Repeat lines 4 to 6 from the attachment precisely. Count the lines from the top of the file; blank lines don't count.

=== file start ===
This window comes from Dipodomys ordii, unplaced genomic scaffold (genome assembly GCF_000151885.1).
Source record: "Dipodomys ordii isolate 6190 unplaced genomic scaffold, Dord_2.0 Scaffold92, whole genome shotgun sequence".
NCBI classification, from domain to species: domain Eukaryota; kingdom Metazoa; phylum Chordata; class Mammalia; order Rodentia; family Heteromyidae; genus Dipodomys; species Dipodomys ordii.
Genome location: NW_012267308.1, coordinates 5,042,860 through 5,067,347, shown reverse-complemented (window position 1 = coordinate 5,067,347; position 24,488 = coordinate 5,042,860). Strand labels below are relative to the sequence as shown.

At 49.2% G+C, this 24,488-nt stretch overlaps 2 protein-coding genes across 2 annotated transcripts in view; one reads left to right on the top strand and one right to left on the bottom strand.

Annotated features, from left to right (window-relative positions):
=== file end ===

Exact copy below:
Genome location: NW_012267308.1, coordinates 5,042,860 through 5,067,347, shown reverse-complemented (window position 1 = coordinate 5,067,347; position 24,488 = coordinate 5,042,860). Strand labels below are relative to the sequence as shown.

At 49.2% G+C, this 24,488-nt stretch overlaps 2 protein-coding genes across 2 annotated transcripts in view; one reads left to right on the top strand and one right to left on the bottom strand.

Annotated features, from left to right (window-relative positions):